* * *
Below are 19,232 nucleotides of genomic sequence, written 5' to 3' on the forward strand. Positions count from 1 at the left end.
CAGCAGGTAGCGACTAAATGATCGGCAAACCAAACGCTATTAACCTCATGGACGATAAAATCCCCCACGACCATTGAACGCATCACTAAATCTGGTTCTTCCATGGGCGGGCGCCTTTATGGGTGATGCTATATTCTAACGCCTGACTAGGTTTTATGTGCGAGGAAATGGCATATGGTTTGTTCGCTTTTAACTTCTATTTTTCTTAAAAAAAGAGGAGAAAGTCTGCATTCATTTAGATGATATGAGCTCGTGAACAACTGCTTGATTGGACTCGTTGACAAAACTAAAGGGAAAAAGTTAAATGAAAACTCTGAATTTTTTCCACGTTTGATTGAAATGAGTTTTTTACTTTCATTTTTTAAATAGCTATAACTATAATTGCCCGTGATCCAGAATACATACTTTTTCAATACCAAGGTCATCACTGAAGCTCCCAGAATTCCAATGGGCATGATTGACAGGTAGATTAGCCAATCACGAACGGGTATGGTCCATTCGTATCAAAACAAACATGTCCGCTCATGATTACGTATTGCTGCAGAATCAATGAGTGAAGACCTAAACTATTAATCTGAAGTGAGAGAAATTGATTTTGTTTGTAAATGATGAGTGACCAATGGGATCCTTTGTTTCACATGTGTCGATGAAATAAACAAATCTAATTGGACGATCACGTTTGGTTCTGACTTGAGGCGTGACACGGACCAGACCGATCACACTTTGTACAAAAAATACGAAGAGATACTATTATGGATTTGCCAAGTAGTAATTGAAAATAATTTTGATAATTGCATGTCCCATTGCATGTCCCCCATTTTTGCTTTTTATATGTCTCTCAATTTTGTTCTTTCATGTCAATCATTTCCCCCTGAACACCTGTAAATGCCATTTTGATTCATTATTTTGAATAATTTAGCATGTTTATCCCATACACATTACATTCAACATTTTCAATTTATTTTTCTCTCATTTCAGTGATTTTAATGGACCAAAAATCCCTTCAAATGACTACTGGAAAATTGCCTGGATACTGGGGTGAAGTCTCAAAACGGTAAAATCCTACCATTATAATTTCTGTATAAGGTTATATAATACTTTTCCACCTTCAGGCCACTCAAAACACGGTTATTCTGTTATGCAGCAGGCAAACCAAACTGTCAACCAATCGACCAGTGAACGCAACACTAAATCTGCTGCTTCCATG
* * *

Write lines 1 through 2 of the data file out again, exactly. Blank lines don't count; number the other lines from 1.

Below are 19,232 nucleotides of genomic sequence, written 5' to 3' on the forward strand. Positions count from 1 at the left end.
CAGCAGGTAGCGACTAAATGATCGGCAAACCAAACGCTATTAACCTCATGGACGATAAAATCCCCCACGACCATTGAACGCATCACTAAATCTGGTTCTTCCATGGGCGGGCGCCTTTATGGGTGATGCTATATTCTAACGCCTGACTAGGTTTTATGTGCGAGGAAATGGCATATGGTTTGTTCGCTTTTAACTTCTATTTTTCTTAAAAAAAGAGGAGAAAGTCTGCATTCATTTAGATGATATGAGCTCGTGAACAACTGCTTGATTGGACTCGTTGACAAAACTAAAGGGAAAAAGTTAAATGAAAACTCTGAATTTTTTCCACGTTTGATTGAAATGAGTTTTTTACTTTCATTTTTTAAATAGCTATAACTATAATTGCCCGTGATCCAGAATACATACTTTTTCAATACCAAGGTCATCACTGAAGCTCCCAGAATTCCAATGGGCATGATTGACAGGTAGATTAGCCAATCACGAACGGGTATGGTCCATTCGTATCAAAACAAACATGTCCGCTCATGATTACGTATTGCTGCAGAATCAATGAGTGAAGACCTAAACTATTAATCTGAAGTGAGAGAAATTGATTTTGTTTGTAAATGATGAGTGACCAATGGGATCCTTTGTTTCACATGTGTCGATGAAATAAACAAATCTAATTGGACGATCACGTTTGGTTCTGACTTGAGGCGTGACACGGACCAGACCGATCACACTTTGTACAAAAAATACGAAGAGATACTATTATGGATTTGCCAAGTAGTAATTGAAAATAATTTTGATAATTGCATGTCCCATTGCATGTCCCCCATTTTTGCTTTTTATATGTCTCTCAATTTTGTTCTTTCATGTCAATCATTTCCCCCTGAACACCTGTAAATGCCATTTTGATTCATTATTTTGAATAATTTAGCATGTTTATCCCATACACATTACATTCAACATTTTCAATTTATTTTTCTCTCATTTCAGTGATTTTAATGGACCAAAAATCCCTTCAAATGACTACTGGAAAATTGCCTGGATACTGGGGTGAAGTCTCAAAACGGTAAAATCCTACCATTATAATTTCTGTATAAGGTTATATAATACTTTTCCACCTTCAGGCCACTCAAAACACGGTTATTCTGTTATGCAGCAGGCAAACCAAACTGTCAACCAATCGACCAGTGAACGCAACACTAAATCTGCTGCTTCCATG